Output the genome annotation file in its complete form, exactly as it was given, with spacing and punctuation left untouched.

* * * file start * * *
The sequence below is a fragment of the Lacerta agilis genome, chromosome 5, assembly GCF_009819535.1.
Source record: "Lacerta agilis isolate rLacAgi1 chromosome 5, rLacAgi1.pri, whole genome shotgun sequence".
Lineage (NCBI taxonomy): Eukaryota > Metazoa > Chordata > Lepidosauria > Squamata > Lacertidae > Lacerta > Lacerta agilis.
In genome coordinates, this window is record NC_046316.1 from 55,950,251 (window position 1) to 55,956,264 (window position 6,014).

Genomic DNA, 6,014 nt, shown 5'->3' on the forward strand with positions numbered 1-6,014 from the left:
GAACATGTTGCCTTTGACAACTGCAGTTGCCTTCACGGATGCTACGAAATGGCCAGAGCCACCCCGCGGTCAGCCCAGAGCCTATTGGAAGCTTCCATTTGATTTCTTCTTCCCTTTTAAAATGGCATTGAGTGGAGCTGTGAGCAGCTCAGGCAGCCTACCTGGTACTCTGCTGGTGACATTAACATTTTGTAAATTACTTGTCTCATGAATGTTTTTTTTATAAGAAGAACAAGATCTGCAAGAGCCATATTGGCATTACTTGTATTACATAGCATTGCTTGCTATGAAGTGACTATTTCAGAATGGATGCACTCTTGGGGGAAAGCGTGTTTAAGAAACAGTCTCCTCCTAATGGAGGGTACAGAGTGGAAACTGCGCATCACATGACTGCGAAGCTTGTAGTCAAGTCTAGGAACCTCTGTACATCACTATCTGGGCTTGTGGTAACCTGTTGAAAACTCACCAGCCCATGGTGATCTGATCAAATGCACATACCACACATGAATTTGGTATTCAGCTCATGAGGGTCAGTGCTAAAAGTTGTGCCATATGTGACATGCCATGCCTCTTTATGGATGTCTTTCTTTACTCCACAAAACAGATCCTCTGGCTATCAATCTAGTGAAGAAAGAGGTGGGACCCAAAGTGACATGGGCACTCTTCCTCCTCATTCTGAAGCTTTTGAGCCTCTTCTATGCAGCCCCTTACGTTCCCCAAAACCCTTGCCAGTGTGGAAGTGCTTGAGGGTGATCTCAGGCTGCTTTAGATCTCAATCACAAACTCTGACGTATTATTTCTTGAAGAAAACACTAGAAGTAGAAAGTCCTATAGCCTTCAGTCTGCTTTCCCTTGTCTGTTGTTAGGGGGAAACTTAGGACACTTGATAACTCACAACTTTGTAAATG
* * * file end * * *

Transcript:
The sequence below is a fragment of the Lacerta agilis genome, chromosome 5, assembly GCF_009819535.1.
Source record: "Lacerta agilis isolate rLacAgi1 chromosome 5, rLacAgi1.pri, whole genome shotgun sequence".
Lineage (NCBI taxonomy): Eukaryota > Metazoa > Chordata > Lepidosauria > Squamata > Lacertidae > Lacerta > Lacerta agilis.
In genome coordinates, this window is record NC_046316.1 from 55,950,251 (window position 1) to 55,956,264 (window position 6,014).

Genomic DNA, 6,014 nt, shown 5'->3' on the forward strand with positions numbered 1-6,014 from the left:
GAACATGTTGCCTTTGACAACTGCAGTTGCCTTCACGGATGCTACGAAATGGCCAGAGCCACCCCGCGGTCAGCCCAGAGCCTATTGGAAGCTTCCATTTGATTTCTTCTTCCCTTTTAAAATGGCATTGAGTGGAGCTGTGAGCAGCTCAGGCAGCCTACCTGGTACTCTGCTGGTGACATTAACATTTTGTAAATTACTTGTCTCATGAATGTTTTTTTTATAAGAAGAACAAGATCTGCAAGAGCCATATTGGCATTACTTGTATTACATAGCATTGCTTGCTATGAAGTGACTATTTCAGAATGGATGCACTCTTGGGGGAAAGCGTGTTTAAGAAACAGTCTCCTCCTAATGGAGGGTACAGAGTGGAAACTGCGCATCACATGACTGCGAAGCTTGTAGTCAAGTCTAGGAACCTCTGTACATCACTATCTGGGCTTGTGGTAACCTGTTGAAAACTCACCAGCCCATGGTGATCTGATCAAATGCACATACCACACATGAATTTGGTATTCAGCTCATGAGGGTCAGTGCTAAAAGTTGTGCCATATGTGACATGCCATGCCTCTTTATGGATGTCTTTCTTTACTCCACAAAACAGATCCTCTGGCTATCAATCTAGTGAAGAAAGAGGTGGGACCCAAAGTGACATGGGCACTCTTCCTCCTCATTCTGAAGCTTTTGAGCCTCTTCTATGCAGCCCCTTACGTTCCCCAAAACCCTTGCCAGTGTGGAAGTGCTTGAGGGTGATCTCAGGCTGCTTTAGATCTCAATCACAAACTCTGACGTATTATTTCTTGAAGAAAACACTAGAAGTAGAAAGTCCTATAGCCTTCAGTCTGCTTTCCCTTGTCTGTTGTTAGGGGGAAACTTAGGACACTTGATAACTCACAACTTTGTAAATG